Ashraf Amgad El Seify storms into hammer throw final

Ashraf Amgad El Seify storms into hammer throw final

Doha, Qatar: Qatar hope for a golden return from the field on the final day of the Asian Athletics Championships as Ashraf Amgad El Seify qualified for the hammer throw final with an impressive effort of 74.92 on Tuesday.

El Seify had won gold at the Asian Games in Jakarta last year with an effort of 76.88 and even though he could not replicate that form at Khalifa International Stadium on Tuesday the 24-year-old put his name on top of the list for Wednesday’s final with his season’s best effort.

However, things don’t look that bright for Qatar’s another medal hopeful Femi Seun Ogunode who seems to have hurt his hamstring in the 200m semifinal.

Femi, the 2010 and 2014 Asian Games gold medallist as well as the Asian championship winner in the distance in 2011 and 2015 was doubtful about his chances despite finishing first in his semifinal with a timing of 20.63 which was the third fastest overall.

“It didn't go well. My left hamstring hurts. I am not sure I will be able to compete in the final,” said Femi.

Meanwhile, Bahrain’s Winfred Mutile Yavi completed a double after winning the 3000m steeplechase gold (9:46.18). Yavi, who earlier took gold in the 500m, was excited with her effort.

“When I came here in Doha for the Asian Championships I wanted to win in both the 5000m and the 3000m Steeplechase, which is my favourite event. It wasn't easy, but in the end, mission accomplished. I am so excited,” said Yavi.

Bahrain took another gold on Tuesday when their 400m mixed relay team pushed India to second place.

“I couldn't be more satisfied with what I've done here in Doha. I won a silver in the 400m with a new personal best yesterday and today the gold medal in this new event,” said Abubaker Abbas who anchored Bahrain’s golden run.

Japan took the bronze.

Shitaye Habtegebrel gave Bahrain another gold after winning the women’s 10000m.

Habtegebrel, who is also marathon runner, finished in 31:15.62 while Japan’s Hitomi Niiya took silver in 31:22.63. India’s Sanjivani Jadhav took bronze in 32:44.96.

“I have turned my focus on Marathon, so that race was a good test for me. I will run in the Prague Marathon next month. For the World Championships, I am not sure in which event I will enter, I feel can do well in both. The Federation will make the final decision,” said Habtegebrel.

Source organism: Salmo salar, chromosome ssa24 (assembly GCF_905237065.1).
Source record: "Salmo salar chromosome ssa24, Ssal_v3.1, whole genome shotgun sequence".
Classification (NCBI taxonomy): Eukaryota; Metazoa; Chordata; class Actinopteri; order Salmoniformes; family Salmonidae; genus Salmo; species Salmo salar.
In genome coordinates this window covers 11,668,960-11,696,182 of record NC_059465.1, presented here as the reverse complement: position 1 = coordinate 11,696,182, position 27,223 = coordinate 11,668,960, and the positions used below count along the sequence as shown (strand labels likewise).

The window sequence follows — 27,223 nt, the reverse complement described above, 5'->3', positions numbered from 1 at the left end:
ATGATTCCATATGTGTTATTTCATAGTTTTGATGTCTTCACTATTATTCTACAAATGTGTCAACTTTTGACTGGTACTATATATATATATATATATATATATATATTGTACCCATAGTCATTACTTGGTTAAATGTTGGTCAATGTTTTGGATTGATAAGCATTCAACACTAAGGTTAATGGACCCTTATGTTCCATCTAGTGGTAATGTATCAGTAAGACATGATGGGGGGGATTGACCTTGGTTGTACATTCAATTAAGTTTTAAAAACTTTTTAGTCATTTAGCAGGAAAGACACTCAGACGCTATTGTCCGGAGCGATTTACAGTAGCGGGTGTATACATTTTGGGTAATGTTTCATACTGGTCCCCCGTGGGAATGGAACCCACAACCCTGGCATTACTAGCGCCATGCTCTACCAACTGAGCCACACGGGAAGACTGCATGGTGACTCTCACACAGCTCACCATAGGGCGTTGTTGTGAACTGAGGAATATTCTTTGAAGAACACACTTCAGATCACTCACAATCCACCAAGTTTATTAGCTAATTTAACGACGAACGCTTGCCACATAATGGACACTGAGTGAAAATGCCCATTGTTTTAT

There was drama in the men’s 100m relay as China who finished first was disqualified handing Thailand the gold. Chinese Taipei took silver while Oman took the bronze.

But there was not stopping China in the women’s relay ad they won gold in 42.87.

Kazakhstan took silver (43.36) and Bahrain claimed bronze (43.61).

In women’s high jump, Nadezhda Dusanova of Uzbekistan soared above the bar set at 1.90m to win gold.

Nadezhda Dubovitskaya of Kazakhstan cleared 1.88m to win silver while Svetlana Radzivil of Uzbekistan had to settle for bronze as she needed more attempts to clear the same height.

China’s Ling Li won the women’s pole vault gold with an effort of 4.61 while compatriot Huiqin Xu took silver (4.36). Natalierose Uy of Philippines took the bronze (4.20).

Asian Games champion Swapna Barman of India had to settle for silver in the women’s heptathlon where Uzbekistan’s Ekaterina Vornina took the gold with a world-leading 6198 points.

Bahrain have seven gold five silver and two bronze while China have six gold, nine silver and six bronze. Uzbekistan have three gold and a bronze, India have two gold five silver and six bronze, Japan have two gold as many silver and five bronze and Qatar remain on two gold and a bronze.

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